Behind the scenes: the curator in winter

What does a museum curator do in the depths of winter when her museum galleries and historic house rooms are closed to the public? Research and writing, of course! The quiet of these weeks since the new year have allowed me to focus on some major tasks that often fall by the wayside during our busy seasons.

One of my winter projects has been the detailed planning for the room settings in the upcoming Southwest outbuilding (you may have seen a Facebook video talking about the building, and read more about the project here and here). I’ve been planning for object conservation, reproduction objects like trunks and a bed, working with a private collector who will be lending a table for the chamber, and discussing textile options with an historic textile scholar. 

 

I’ve also been working on an object list and furnishing details for the Northwest Stair Passage in the house (which Phil Mark, our Director of Preservation, has touched upon quite a bit in his blog posts). There’s not much floor space in this stair passage, but a few key objects will be on display: a clothespress (for linen storage), a folding bed (for overnight guests or servants), and a close stool (a toilet for, well, personal hygiene).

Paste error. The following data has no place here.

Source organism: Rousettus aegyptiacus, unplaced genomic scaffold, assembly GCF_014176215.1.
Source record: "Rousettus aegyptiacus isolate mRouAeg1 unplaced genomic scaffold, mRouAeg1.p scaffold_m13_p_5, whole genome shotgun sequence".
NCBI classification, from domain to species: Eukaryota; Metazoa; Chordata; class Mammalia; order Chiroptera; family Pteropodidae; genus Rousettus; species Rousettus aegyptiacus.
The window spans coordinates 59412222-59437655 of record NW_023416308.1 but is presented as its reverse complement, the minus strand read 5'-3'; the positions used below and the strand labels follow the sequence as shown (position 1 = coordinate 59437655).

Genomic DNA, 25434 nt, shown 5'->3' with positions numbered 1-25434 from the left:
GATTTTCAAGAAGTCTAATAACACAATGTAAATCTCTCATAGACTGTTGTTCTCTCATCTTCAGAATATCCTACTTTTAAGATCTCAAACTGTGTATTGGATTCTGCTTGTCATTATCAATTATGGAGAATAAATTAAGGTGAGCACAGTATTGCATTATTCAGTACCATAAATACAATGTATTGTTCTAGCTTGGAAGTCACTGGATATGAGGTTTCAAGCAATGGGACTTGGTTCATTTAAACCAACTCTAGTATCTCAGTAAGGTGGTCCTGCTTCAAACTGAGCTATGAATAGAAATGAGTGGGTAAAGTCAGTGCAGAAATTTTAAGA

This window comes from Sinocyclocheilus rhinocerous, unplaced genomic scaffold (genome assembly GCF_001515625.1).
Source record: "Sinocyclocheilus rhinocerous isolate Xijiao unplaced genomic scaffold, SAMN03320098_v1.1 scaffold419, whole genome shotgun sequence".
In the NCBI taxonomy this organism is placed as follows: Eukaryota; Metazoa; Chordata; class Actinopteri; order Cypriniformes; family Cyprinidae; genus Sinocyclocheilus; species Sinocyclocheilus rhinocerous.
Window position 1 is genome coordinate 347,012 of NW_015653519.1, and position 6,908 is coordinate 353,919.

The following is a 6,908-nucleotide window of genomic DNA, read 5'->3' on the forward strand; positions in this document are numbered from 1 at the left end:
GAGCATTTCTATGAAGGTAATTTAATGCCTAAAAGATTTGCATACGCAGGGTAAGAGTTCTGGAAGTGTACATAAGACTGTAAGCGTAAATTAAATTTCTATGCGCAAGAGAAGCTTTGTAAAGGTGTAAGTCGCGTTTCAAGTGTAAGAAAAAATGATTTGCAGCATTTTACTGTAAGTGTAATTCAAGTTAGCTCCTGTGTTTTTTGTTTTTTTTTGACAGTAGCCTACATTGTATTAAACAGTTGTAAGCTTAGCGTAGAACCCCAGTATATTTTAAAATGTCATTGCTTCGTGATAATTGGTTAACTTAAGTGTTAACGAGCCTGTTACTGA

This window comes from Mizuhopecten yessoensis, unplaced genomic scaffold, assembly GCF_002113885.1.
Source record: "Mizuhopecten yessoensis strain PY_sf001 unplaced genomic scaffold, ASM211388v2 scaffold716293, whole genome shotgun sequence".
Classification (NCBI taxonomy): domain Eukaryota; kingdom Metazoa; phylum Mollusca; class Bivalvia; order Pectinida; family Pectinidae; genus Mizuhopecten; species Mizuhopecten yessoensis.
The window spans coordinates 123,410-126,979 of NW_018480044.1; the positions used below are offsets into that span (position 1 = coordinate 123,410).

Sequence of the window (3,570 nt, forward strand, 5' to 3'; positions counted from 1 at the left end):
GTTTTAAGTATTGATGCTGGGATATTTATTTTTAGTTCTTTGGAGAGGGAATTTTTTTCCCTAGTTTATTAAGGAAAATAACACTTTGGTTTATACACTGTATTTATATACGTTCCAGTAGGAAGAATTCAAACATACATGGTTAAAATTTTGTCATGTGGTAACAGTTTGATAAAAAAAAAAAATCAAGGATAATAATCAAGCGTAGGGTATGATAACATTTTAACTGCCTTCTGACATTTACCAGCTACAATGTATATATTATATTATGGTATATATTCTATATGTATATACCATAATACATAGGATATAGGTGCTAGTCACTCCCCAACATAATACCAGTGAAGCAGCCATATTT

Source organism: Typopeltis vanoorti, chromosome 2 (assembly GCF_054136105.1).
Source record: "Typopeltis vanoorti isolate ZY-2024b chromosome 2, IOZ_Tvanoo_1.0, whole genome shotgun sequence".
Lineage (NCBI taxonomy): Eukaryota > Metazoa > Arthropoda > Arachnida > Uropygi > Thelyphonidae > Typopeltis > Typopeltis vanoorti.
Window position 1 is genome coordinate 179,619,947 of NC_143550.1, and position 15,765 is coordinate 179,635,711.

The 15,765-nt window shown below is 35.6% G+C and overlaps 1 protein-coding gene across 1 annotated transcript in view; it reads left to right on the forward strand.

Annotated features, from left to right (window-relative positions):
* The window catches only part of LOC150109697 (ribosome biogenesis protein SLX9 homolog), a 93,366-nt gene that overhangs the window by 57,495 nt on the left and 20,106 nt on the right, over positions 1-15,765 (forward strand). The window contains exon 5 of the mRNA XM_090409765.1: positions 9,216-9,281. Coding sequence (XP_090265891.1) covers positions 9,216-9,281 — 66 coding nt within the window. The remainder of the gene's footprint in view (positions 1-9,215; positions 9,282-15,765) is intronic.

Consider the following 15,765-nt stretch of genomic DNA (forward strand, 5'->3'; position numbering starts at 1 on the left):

Another of my goals this winter has been to catalog a backlog of objects that have been sitting waiting for a little bit of research. We had two pistols, for instance, that were found by our accounting staff in a vault in our administration building. 18th-century pistols, I should clarify. Were they accepted for the historic collection and just never transferred over? I’ve been working with a firearms dealer to help with the identification of the pistols, researching their makers and the marks on them.